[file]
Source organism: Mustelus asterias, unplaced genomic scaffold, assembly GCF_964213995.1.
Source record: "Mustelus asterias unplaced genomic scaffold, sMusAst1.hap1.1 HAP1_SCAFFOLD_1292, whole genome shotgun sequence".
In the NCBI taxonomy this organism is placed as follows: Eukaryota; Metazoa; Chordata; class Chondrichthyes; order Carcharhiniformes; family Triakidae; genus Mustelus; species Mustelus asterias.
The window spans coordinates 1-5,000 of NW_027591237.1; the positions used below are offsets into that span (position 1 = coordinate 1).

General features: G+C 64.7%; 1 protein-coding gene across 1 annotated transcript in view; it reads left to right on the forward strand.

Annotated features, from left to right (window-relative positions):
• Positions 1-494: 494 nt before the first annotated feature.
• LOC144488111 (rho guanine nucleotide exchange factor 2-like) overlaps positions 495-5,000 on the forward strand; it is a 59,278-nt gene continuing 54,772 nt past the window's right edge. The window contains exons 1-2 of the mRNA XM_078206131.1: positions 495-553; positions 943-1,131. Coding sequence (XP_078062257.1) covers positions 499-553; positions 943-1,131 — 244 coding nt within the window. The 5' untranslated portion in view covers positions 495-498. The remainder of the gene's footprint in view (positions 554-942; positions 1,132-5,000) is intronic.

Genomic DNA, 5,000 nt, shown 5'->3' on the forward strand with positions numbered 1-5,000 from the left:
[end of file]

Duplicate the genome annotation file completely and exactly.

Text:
Source organism: Mustelus asterias, unplaced genomic scaffold, assembly GCF_964213995.1.
Source record: "Mustelus asterias unplaced genomic scaffold, sMusAst1.hap1.1 HAP1_SCAFFOLD_1292, whole genome shotgun sequence".
In the NCBI taxonomy this organism is placed as follows: Eukaryota; Metazoa; Chordata; class Chondrichthyes; order Carcharhiniformes; family Triakidae; genus Mustelus; species Mustelus asterias.
The window spans coordinates 1-5,000 of NW_027591237.1; the positions used below are offsets into that span (position 1 = coordinate 1).

General features: G+C 64.7%; 1 protein-coding gene across 1 annotated transcript in view; it reads left to right on the forward strand.

Annotated features, from left to right (window-relative positions):
• Positions 1-494: 494 nt before the first annotated feature.
• LOC144488111 (rho guanine nucleotide exchange factor 2-like) overlaps positions 495-5,000 on the forward strand; it is a 59,278-nt gene continuing 54,772 nt past the window's right edge. The window contains exons 1-2 of the mRNA XM_078206131.1: positions 495-553; positions 943-1,131. Coding sequence (XP_078062257.1) covers positions 499-553; positions 943-1,131 — 244 coding nt within the window. The 5' untranslated portion in view covers positions 495-498. The remainder of the gene's footprint in view (positions 554-942; positions 1,132-5,000) is intronic.

Genomic DNA, 5,000 nt, shown 5'->3' on the forward strand with positions numbered 1-5,000 from the left: